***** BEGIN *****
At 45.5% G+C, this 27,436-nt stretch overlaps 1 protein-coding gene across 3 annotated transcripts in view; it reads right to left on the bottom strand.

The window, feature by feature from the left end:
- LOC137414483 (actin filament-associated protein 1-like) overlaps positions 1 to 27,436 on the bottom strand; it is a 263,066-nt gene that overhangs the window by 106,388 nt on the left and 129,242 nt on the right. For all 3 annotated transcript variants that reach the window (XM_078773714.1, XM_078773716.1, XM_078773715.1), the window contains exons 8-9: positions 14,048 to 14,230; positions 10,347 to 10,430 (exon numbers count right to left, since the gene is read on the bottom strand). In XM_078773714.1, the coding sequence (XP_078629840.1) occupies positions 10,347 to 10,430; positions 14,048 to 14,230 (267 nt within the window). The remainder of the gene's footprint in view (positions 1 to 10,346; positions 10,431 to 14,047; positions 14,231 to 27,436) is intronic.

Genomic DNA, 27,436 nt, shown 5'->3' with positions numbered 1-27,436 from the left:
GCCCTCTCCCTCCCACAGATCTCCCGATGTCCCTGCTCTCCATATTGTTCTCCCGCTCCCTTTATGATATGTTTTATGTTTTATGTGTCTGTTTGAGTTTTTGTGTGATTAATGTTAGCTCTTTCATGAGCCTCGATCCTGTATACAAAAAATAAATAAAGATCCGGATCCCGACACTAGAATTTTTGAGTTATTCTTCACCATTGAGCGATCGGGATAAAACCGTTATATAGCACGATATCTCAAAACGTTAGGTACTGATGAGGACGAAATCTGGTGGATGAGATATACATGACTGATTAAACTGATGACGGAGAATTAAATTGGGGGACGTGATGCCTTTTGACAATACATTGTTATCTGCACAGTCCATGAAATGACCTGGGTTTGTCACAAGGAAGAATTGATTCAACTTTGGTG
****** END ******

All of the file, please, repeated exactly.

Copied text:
At 45.5% G+C, this 27,436-nt stretch overlaps 1 protein-coding gene across 3 annotated transcripts in view; it reads right to left on the bottom strand.

The window, feature by feature from the left end:
- LOC137414483 (actin filament-associated protein 1-like) overlaps positions 1 to 27,436 on the bottom strand; it is a 263,066-nt gene that overhangs the window by 106,388 nt on the left and 129,242 nt on the right. For all 3 annotated transcript variants that reach the window (XM_078773714.1, XM_078773716.1, XM_078773715.1), the window contains exons 8-9: positions 14,048 to 14,230; positions 10,347 to 10,430 (exon numbers count right to left, since the gene is read on the bottom strand). In XM_078773714.1, the coding sequence (XP_078629840.1) occupies positions 10,347 to 10,430; positions 14,048 to 14,230 (267 nt within the window). The remainder of the gene's footprint in view (positions 1 to 10,346; positions 10,431 to 14,047; positions 14,231 to 27,436) is intronic.

Genomic DNA, 27,436 nt, shown 5'->3' with positions numbered 1-27,436 from the left:
GCCCTCTCCCTCCCACAGATCTCCCGATGTCCCTGCTCTCCATATTGTTCTCCCGCTCCCTTTATGATATGTTTTATGTTTTATGTGTCTGTTTGAGTTTTTGTGTGATTAATGTTAGCTCTTTCATGAGCCTCGATCCTGTATACAAAAAATAAATAAAGATCCGGATCCCGACACTAGAATTTTTGAGTTATTCTTCACCATTGAGCGATCGGGATAAAACCGTTATATAGCACGATATCTCAAAACGTTAGGTACTGATGAGGACGAAATCTGGTGGATGAGATATACATGACTGATTAAACTGATGACGGAGAATTAAATTGGGGGACGTGATGCCTTTTGACAATACATTGTTATCTGCACAGTCCATGAAATGACCTGGGTTTGTCACAAGGAAGAATTGATTCAACTTTGGTG